The Arsenale is a huge space with each room dedicated to a different architectural team. The first mind-blowing exhibition was created by Transsolar & Tetsuo Kondo Architects, a German and Japanese firm, respectively. Their project, entitled cloudscapes literally created a cloudlike atmosphere that changed depending on your elevation in the room. The beautiful circular ramps led visitors up to varying degrees of the climate controlled room, allowing participants to literally walk through the clouds. The exhibition was dreamy and hypnotic and we lingered here for over a 1/2 hour.
Another stunning exhibition was by Danish architect, Olafur Eliasson. New Yorkers out there may remember Eliasson’s project with the Public Art Fund, New York City Waterfalls where enormous, man-made waterfalls were installed along water ways of the five boroughs.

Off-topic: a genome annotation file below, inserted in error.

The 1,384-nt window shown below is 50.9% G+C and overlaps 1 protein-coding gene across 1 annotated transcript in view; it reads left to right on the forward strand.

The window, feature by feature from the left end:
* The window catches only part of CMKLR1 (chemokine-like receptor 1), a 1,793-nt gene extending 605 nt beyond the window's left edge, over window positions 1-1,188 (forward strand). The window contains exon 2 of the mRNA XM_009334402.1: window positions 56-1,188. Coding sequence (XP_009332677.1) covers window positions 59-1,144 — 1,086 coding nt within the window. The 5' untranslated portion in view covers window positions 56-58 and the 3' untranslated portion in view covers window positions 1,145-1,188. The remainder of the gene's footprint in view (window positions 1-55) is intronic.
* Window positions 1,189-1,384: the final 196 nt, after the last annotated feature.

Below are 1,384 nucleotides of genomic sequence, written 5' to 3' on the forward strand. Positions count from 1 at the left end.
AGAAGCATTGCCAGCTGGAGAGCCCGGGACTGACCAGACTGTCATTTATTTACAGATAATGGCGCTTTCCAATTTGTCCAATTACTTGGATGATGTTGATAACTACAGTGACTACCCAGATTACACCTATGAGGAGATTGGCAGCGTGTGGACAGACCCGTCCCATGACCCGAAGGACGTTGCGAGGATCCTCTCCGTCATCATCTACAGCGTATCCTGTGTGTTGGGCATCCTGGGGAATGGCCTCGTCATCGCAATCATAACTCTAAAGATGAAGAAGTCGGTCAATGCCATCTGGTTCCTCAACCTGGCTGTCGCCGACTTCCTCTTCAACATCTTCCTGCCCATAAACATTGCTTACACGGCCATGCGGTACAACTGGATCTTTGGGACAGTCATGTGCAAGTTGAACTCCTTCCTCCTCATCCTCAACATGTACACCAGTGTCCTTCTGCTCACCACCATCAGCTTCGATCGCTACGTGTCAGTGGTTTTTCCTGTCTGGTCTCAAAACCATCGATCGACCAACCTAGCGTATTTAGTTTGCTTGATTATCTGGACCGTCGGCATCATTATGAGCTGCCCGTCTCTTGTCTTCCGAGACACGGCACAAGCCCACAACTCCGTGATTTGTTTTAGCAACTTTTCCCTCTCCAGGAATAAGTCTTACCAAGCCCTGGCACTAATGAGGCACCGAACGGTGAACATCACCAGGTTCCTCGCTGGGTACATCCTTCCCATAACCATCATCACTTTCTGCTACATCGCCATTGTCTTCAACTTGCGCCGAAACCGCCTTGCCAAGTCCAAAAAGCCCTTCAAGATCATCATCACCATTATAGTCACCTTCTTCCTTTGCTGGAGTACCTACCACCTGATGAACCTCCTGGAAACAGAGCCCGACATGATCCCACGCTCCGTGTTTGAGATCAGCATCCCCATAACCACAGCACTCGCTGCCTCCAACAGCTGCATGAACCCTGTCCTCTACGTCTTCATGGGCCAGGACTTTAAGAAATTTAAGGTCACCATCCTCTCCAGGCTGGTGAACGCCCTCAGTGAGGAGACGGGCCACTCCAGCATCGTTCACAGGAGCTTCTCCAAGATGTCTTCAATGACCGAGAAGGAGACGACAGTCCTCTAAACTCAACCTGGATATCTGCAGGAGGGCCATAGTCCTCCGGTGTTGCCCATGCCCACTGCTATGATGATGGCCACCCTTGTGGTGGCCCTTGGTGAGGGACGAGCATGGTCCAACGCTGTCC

For the Biennale, Eliasson again used water, this time in a much more frenetic way. Unlike the controlled, repetition of a flowing waterfall, here in a long dark exhibition hall covered with black rubber floor mats, water spouts erratically out of long rubber tubes. Bright flashing white lights offer glimpses of the water spraying about. Visitors could choose to avoid the hoses and observe from a safe (dry) distance or as I witnessed, some chose to frolic down the center line getting drenched along the way. Also notable was the sound in this exhibition space created as the water continuously smacked against the rubber floors. As is typical of Eliasson’s style, entering this exhibition space, the audience is fully enraptured in the sights, sounds and space of the fictive world the architect puts forth.
In this YouTube clip, Eliasson is interviewed by Hans Ulrich Obrist. The architect and art critic chat about Eliasson’s project and what inspires him.